Today, the third in a series of blog posts, the transcription the 1852 journal of Nimrod Headington, my fourth great-granduncle. 
Nimrod Headington (1827-1913), at the age of 24, set sail from New York in February 1852, bound for San Francisco, California, to join the gold rush and to hopefully make his fortune. The Panama Canal had not been built at that time and he sailed around the tip of South America to reach the California coast.
Nimrod Headington kept a diary of his travels and in 1905 he made a hand-written copy of his 1852 journal for his daughter Thetis O. Tate. This hand-written copy was eventually passed down to Nimrod’s great-great-granddaughter, Karen (Liffring) Hill (1955-2010), who was a book editor. During the last two years of her life she transcribed Nimrod’s journal, which documents his travels between February of 1852 and spring of 1853.
Today, the third installment of Nimrod Headington’s 1852 journal, “Trip to California.” Nimrod’s diary continues in Brazil, 39 days after sailing from New York:
Thursday fine weather and good sailing in latitude 20°14’. We came in sight of the Brazilian Mountains. We amused ourselves by looking at them all day, as we had not seen land for 30 days.
These mountains are very high and can be seen a great distance from off the sea. The mountains are covered with low bushy trees. Thousands of wild cattle can be seen feeding in the mountains, by the aid of the spyglass, and all kinds of wild animals.
March 24. We came in sight of Rio, and the light at Rio de Janeiro. The wind grew so strong that we had to tack ship and stand out to sea because we could not reach the port before dark. No vessels are allowed to enter or depart from this port after the sun goes down.
The next morning it was almost a calm, but we headed for port. At four o’clock we passed the first Fort. They hailed us from the fort, saying, “Where are you from and how many days out?” Our captain answered, “From New York, 39 days out.” In five minutes one of the custom house officers was on board of our ship, and he ordered the captain to let go anchor or the second fort would fire into us. The captain paid no attention to the officer, and when we got opposite the second fort, they cried out, “Cast your anchor immediately!” The anchor was let loose. If it had not been done, they would have fired into our ship and perhaps sunk us, as the custom of this port is to allow no foreign vessel to pass the second fort without a special permit from the first fort and from the custom house office.
A guard boat is stationed halfway between the fort and the city to prevent passengers from landing or smuggling anything to or from our ship. The custom house officer examined the ship’s papers and inquired about the health of the passengers and crew and whether we had any sickness on board since we left the port at New York and if any had died. As we had only had one death and all was well, he left us well satisfied for us to land. But previous to our landing at this port, we had prepared a petition to the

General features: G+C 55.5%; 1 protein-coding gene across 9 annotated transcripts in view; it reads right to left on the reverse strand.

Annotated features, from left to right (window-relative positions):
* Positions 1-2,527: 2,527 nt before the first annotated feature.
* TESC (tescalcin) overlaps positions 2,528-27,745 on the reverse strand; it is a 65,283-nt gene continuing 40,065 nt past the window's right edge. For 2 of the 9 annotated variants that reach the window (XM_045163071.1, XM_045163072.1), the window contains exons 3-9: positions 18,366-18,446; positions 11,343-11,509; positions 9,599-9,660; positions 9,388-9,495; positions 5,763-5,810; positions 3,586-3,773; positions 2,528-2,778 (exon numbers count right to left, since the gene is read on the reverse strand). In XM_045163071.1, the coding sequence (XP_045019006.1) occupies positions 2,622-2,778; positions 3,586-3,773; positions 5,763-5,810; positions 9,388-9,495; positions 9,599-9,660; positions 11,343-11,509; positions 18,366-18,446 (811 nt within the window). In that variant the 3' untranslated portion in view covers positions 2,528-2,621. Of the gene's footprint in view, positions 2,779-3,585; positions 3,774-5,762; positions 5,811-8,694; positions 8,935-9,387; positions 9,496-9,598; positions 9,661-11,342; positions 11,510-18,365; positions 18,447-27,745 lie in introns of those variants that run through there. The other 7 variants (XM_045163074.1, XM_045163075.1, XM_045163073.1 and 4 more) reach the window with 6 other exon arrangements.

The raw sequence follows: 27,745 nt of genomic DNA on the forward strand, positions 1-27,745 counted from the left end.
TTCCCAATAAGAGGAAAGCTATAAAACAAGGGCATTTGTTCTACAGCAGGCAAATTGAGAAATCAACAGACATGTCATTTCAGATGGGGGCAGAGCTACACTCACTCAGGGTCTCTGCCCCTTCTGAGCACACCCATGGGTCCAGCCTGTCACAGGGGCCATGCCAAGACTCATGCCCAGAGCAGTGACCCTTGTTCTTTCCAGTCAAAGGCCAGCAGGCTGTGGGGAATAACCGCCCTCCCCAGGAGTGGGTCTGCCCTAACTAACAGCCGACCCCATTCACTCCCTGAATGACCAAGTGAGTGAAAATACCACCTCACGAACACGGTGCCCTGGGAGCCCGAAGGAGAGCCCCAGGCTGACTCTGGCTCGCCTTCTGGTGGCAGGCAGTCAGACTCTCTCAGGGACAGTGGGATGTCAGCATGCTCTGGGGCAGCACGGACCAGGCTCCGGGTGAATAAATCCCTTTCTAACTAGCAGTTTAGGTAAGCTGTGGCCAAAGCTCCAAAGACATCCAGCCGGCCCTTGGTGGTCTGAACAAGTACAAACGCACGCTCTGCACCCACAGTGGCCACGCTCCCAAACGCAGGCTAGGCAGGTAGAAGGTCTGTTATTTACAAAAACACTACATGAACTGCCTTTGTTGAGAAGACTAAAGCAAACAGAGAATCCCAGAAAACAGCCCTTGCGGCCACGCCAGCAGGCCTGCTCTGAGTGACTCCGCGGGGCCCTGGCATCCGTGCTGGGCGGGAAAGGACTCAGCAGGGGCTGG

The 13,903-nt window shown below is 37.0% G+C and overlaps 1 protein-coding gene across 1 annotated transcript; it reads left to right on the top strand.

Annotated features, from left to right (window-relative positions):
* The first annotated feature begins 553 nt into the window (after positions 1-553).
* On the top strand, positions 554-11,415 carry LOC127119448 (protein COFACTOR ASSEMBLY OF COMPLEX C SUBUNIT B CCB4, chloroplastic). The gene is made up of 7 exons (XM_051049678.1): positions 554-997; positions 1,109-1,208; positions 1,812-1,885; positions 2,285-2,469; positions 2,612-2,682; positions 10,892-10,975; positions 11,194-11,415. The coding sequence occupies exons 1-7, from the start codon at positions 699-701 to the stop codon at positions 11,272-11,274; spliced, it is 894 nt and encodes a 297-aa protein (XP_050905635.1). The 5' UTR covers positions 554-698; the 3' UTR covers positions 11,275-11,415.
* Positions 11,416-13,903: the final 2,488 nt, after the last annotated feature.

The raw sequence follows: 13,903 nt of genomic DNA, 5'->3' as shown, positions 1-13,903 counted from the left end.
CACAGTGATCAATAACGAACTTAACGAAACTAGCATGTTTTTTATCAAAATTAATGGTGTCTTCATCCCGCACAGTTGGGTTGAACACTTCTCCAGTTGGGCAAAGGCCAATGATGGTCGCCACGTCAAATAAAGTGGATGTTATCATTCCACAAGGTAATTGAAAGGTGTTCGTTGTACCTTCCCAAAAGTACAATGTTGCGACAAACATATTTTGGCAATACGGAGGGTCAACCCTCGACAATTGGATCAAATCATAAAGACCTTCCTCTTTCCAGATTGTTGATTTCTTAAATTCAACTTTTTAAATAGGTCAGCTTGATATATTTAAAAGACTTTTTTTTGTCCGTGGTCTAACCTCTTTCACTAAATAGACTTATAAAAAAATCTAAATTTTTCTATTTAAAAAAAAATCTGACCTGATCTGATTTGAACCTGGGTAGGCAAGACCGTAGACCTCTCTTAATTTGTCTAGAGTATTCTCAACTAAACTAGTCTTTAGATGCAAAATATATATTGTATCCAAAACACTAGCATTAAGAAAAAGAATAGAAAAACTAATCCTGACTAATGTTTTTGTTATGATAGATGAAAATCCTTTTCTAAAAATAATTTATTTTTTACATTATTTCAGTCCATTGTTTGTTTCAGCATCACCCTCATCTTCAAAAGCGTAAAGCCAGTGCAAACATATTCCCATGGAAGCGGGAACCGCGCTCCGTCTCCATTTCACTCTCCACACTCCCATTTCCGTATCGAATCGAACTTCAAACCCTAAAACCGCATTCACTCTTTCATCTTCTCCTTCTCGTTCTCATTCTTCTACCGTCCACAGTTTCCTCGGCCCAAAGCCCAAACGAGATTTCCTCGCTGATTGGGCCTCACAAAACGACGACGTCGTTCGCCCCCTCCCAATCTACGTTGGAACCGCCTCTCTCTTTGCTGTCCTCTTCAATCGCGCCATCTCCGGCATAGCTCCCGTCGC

American consul at this place, asking him to aid us in chartering another vessel to take part of our passengers, as we were suffering for want of room and ventilation.
As soon as the anchor was dropped, the captain gave orders that none of us should go ashore until the next morning. He thought to visit the consul first and arrange things to suit himself, but we beat his game easy, for we had some long heads in our crowd. About the time the sun set in the west and the shades of night set in, a small boat manned by two Portuguese came along the side of our ship, and without the knowledge of our captain, we lowered a man by the name of Abott from the state of Maine down into the boat by the aid of a rope and told the men to take him ashore as fast as possible. He was soon on shore and at the office of the consul armed with our petition setting forth our grievances. It being late Saturday evening, the consul told Mr. Abott to come to his office on Monday morning at ten o’clock, and at the same time he wrote a note for Mr. Abott to hand to our captain, and as the note was not sealed, he read it was a notice to the captain to appear at the same hour.
The next morning, Sunday, the captain was preparing to go on shore with his [lady] when Mr. Abott stepped up to him and handed him the note from the consul. Oh, but he was surprised! He asked Abott where he got the note and was told “at the office of the American consul.” He asked Abott if he had not seen his order that no one should go on shore until Sunday morning. Abott answered, saying, “Captain your ship is not laden with cattle, but with free-born American citizens, who have some rights that you are bound to respect.” 
To be continued, with more from Brazil…
I will post Nimrod’s journal in increments, but not necessarily every week.
 Nimrod Headington, the son of Nicholas (1790-1856) and Ruth (Phillips) (1794-1865) Headington, was born in Mt. Vernon, Knox County, Ohio, on 5 August 1827. He married Mary Ann McDonald (1829-1855) in Delaware County, Ohio, in 1849 and they had a son a year later. Nimrod moved to Portland, Jay County, Indiana, by 1860. He served in the 34th Indiana Infantry during the Civil War as a Colonel, Lieutenant Colonel, and Major. Nimrod died 7 January 1913 and is buried in Green Park Cemetery, Portland. Nimrod Headington is my fourth great-granduncle, the brother of my fourth great-grandfather, William Headington (1815-1879).
 Nimrod Headington’s journal, transcription and photos courtesy of Ross Hill, 2019, used with permission.